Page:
As with all legislative changes, conveyancing departments need to ensure they remain aware of the implications on their clients. However, when conveyancers take so much responsibility for SDLT, it is imperative that legal professionals remain up to date as mistakes could be reputationally damaging.

Here at The Cashroom, our team of qualified and experienced legal cashiers can be on hand to unburden busy conveyancing departments by-

  • Monitoring banks for receipt of monies
  • Quickly and efficiently spotting activity and setting up payments
  • Taking care of payroll duties
  • Generally improving efficiency and enabling law firms to remain compliant with SRA Account Rule changes.

Contact Alex Holt for information about our services on [email protected] or enquire through the website at www.thecashroom.co.uk

This article was submitted to be published by The Cashroom as part of their advertising agreement with Today’s Conveyancer. The views expressed in this article are those of the submitter and not those of Today’s Conveyancer.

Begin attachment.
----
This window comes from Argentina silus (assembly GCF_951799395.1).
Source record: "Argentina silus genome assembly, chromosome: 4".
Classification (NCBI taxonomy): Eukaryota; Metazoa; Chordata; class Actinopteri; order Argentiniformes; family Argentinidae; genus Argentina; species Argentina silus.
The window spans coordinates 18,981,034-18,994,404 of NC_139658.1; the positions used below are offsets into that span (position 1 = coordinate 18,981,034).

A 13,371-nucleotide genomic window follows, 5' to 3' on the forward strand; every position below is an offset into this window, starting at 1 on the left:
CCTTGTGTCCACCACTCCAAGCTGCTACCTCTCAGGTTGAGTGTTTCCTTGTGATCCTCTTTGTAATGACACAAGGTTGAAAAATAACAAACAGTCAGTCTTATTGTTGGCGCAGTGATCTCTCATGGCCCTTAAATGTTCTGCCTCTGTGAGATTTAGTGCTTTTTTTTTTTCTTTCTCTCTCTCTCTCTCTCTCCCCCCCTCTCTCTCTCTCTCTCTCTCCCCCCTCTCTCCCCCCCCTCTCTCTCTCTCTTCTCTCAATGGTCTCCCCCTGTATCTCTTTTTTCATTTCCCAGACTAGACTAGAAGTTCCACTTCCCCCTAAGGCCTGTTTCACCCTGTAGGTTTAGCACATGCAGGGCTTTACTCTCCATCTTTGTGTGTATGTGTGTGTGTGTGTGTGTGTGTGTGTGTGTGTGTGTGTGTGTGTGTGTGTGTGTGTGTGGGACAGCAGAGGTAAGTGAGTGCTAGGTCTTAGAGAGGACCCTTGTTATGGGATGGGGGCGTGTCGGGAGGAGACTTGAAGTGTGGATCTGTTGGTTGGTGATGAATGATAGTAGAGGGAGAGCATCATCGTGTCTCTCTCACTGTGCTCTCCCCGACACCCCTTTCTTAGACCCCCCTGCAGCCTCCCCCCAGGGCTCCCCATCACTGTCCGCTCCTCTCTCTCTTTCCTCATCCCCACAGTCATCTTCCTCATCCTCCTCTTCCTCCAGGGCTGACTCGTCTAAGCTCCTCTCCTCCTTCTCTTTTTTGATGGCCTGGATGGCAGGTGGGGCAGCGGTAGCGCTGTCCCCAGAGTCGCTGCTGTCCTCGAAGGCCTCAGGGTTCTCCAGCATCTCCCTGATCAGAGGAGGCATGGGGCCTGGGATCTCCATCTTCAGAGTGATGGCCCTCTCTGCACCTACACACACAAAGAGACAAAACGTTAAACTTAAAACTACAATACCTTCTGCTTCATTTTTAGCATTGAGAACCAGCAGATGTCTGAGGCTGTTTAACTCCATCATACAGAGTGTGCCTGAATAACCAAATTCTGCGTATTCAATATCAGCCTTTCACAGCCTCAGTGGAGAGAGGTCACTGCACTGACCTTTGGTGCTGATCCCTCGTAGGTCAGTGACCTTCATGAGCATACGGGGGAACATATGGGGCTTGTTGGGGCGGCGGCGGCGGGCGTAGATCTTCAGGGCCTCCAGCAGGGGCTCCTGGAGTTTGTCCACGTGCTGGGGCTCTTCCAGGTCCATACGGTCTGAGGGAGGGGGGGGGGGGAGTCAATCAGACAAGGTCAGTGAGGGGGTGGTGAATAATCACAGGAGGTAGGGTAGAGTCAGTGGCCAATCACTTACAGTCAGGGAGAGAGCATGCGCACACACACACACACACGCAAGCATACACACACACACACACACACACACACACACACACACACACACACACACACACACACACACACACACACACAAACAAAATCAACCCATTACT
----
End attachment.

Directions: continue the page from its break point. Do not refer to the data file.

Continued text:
Cashroom

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The Cashroom Ltd exists to deal with the day to day administration of a law firm’s finance function, ensure compliance with the Solicitor’s Accounts Rules, and provide firms with management information and Management Accounts. We provide the time and the information allowing solicitors to focus on their business.

The Cashroom provides a specialist accounting service to the legal profession, comprising an outsourced legal cashiering service, and an outsourced management accounting service. We now do this for almost 150 clients in the UK. Our legal cashiering service is delivered remotely by a team of qualified cashiers, working in our offices. We use our client’s own practice management system (there is no need to change system), logging on remotely to run their cash room, as if we were in the room next door.